12 April 14 | Monica Carter

P.T. Smith is a writer and critic living in Vermont. He has written for Three Percent, BOMB, Quarterly Conversation, and most recently Bookslut.

There are books on long lists that are obvious contenders—the long ones, the challengingly complex ones, the ones that have been talked about all year (here’s looking at you My Struggle II)—and there are those easier to pass over, to see as filler—novellas, short story collections—but which need to be recognized for the less immediately apparent award worthiness, and Orly Castel-Bloom’s Textile, translated by Dalya Bilu, is one of the latter.

The story of a contemporary Israeli family, Textile is in many ways, the best ways, a deceptive novel. The characters are familiar tropes, with the aloof, self-centered scientist as father and the controlling, vain, and emotionally manipulative mother, with a detached son off in the military, and a rebellious daughter making questionable decisions in her romantic life. In the hands of many authors, these are lazy side characters while more is invested elsewhere, but in Textile, bringing complexity and life to them is the heart of the book. Again and again, contradictions arise within a character, a tug between selfish choices and selfless ones, connection and detachment, profit and morality, and each time the contradiction is contemplated, whether by the character or by the narrator, we see that these people are more human than trope.

These are flawed, nearly unlikeable humans: a mother who pays a man to leave her daughter, a scientist who takes over a potential colleague’s life on meeting. Difficult to like characters is nothing new, but in Textile, something else is on offer. Just as one of the reasons to read in translation is a new take on what was once familiar, so it is a reason to read women writers. With the female characters especially, because they steer close to what are often sexist stereotypes, it is refreshing to see that not avoided, but confronted head on—taking negatives that we expect to see in men and women in lazy literature, and letting them exist next to positives and contradictions, as they do in people outside of books.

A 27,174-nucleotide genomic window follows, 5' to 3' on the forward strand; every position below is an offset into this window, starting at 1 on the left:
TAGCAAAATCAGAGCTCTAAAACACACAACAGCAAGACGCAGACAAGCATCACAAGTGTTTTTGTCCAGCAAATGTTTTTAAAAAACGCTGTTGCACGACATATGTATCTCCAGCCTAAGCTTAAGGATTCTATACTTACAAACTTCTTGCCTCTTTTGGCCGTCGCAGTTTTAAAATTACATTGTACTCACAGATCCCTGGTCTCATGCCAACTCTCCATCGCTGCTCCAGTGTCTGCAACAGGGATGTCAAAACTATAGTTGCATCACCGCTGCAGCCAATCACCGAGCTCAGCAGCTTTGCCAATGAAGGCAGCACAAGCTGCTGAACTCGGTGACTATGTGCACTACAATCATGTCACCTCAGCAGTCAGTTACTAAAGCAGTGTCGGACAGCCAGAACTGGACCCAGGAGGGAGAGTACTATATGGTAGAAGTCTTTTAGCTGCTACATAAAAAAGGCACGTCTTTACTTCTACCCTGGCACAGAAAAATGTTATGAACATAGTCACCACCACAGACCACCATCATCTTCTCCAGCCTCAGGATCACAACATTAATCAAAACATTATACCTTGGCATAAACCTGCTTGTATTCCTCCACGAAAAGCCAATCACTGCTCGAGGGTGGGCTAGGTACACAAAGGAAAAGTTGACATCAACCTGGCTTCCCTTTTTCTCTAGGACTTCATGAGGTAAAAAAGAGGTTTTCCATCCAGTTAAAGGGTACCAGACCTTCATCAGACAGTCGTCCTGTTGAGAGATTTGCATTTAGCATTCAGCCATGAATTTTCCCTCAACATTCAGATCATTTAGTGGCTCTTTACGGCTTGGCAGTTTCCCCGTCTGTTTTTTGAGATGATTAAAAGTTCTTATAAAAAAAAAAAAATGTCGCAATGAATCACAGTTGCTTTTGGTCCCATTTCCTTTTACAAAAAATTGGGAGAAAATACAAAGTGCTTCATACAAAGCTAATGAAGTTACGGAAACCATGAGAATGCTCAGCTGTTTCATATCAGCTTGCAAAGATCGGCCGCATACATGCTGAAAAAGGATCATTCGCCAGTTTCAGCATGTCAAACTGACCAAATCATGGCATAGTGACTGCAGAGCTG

One of the ways Castel-Bloom accomplishes these interactions is in the structure of the book. Each chapter is broken down into what almost amount to anecdotes. They move from character to character, place to place, time to time. Sometimes connections are made from one to the next, sometimes intentionally, other times unknowingly. More often, they disconnect, turn away from the previous section. Characters connect with another not face to face, but in their own private thoughts, as ordered by Castel-Bloom: when the mother ends a section trying to avoid thoughts, the next section begins with her son doing so successfully. One may get lost deep within their thoughts, selfishly, aimlessly, and in the next section, a character in an outgoing mood may think fondly of that selfish person, or reject someone who moments before thought fondly of them.